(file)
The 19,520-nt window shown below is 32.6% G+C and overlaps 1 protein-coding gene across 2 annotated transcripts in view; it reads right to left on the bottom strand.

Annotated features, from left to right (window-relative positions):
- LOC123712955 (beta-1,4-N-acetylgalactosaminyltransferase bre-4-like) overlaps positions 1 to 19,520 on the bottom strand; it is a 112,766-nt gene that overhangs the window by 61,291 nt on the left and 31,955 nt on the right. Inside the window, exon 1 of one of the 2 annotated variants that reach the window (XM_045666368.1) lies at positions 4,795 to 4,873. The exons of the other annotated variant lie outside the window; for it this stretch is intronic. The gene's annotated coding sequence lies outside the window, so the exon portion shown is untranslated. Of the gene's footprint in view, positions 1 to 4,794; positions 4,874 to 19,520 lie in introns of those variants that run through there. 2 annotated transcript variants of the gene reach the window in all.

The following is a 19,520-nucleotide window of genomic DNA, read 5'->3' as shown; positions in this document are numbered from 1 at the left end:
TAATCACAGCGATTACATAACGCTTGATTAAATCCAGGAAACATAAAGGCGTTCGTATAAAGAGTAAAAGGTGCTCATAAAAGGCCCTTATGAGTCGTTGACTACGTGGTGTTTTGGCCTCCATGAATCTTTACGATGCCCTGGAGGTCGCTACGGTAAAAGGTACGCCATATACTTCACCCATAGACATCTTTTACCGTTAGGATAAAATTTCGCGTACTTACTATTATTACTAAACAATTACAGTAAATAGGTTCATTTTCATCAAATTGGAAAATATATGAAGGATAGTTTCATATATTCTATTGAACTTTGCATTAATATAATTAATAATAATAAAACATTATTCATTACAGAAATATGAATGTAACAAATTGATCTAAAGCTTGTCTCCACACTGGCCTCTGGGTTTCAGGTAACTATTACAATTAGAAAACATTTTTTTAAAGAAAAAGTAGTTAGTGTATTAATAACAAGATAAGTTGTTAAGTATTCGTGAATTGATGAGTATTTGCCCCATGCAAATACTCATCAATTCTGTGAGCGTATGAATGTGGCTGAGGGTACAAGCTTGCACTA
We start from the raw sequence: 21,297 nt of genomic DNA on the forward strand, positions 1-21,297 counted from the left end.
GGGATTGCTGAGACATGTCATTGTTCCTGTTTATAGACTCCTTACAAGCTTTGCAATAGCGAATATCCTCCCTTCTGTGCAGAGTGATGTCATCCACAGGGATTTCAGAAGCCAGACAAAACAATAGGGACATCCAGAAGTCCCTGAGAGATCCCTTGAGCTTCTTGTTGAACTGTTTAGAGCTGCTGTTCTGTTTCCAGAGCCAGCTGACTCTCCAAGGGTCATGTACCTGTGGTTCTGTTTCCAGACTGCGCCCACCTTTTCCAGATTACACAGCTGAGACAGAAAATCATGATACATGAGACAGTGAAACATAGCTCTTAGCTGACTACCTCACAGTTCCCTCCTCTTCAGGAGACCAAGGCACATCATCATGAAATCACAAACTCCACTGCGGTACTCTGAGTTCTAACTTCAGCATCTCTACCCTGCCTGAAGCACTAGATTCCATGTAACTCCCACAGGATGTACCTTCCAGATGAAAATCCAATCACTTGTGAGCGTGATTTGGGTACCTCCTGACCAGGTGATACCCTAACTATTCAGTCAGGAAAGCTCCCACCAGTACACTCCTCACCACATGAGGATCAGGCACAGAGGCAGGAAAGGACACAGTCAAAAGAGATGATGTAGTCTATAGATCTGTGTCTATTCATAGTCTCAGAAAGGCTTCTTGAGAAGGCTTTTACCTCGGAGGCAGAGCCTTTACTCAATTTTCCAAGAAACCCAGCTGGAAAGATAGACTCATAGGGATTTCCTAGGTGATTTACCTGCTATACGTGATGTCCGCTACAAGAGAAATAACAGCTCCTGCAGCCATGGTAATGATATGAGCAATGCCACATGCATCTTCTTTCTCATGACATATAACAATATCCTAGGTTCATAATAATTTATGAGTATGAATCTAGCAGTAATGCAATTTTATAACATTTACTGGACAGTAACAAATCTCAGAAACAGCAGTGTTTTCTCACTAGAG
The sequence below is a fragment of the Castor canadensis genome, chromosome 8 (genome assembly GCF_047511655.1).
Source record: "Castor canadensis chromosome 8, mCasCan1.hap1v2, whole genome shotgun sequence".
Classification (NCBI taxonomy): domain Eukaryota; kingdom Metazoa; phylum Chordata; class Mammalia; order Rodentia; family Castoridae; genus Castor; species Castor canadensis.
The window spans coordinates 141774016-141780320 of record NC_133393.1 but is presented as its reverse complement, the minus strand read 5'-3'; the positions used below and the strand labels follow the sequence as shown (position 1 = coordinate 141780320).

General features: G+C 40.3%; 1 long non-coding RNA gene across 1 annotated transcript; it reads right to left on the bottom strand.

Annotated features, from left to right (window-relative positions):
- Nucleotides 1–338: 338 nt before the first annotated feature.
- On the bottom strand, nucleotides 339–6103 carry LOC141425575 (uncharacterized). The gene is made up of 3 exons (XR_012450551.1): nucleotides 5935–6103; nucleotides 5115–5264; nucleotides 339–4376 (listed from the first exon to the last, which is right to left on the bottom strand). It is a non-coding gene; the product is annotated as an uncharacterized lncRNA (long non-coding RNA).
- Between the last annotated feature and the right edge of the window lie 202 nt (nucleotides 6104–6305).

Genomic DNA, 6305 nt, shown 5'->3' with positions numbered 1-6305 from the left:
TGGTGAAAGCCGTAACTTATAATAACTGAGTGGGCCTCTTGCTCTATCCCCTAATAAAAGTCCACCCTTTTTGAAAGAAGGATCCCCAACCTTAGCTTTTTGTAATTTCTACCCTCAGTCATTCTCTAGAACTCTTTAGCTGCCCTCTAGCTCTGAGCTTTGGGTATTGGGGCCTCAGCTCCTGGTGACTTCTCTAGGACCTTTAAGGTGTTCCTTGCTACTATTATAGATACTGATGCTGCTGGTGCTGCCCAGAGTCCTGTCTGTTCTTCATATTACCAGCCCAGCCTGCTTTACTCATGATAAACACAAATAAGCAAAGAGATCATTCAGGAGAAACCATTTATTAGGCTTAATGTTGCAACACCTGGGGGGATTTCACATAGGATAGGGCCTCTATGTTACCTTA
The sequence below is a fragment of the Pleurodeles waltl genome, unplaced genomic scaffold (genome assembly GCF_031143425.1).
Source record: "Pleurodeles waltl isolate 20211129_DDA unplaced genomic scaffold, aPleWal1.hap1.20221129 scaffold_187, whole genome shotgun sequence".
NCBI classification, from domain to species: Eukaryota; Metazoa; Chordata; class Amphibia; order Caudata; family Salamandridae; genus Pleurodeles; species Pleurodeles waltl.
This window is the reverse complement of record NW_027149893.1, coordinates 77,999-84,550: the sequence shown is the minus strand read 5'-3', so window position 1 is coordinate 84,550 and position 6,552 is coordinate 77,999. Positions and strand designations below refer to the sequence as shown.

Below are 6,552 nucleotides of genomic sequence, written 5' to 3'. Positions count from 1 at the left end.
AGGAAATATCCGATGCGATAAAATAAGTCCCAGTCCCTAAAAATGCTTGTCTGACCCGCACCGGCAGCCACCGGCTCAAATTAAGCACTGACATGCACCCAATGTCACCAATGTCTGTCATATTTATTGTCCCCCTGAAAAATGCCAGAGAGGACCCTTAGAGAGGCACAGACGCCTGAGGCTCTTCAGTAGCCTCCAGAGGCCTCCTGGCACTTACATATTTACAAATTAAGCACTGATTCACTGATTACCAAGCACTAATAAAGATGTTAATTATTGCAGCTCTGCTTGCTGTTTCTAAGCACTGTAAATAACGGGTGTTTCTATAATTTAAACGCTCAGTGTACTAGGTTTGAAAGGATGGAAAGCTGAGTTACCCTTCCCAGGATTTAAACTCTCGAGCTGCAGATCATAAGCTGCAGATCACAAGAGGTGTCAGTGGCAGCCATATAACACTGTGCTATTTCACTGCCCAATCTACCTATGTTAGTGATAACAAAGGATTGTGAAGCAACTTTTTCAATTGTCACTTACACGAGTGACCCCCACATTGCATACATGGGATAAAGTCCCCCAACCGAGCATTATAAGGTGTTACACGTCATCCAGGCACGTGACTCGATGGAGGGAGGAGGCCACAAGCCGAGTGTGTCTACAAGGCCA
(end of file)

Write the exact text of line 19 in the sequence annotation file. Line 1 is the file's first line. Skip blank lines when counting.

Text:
The sequence below is a fragment of the Pleurodeles waltl genome, unplaced genomic scaffold (genome assembly GCF_031143425.1).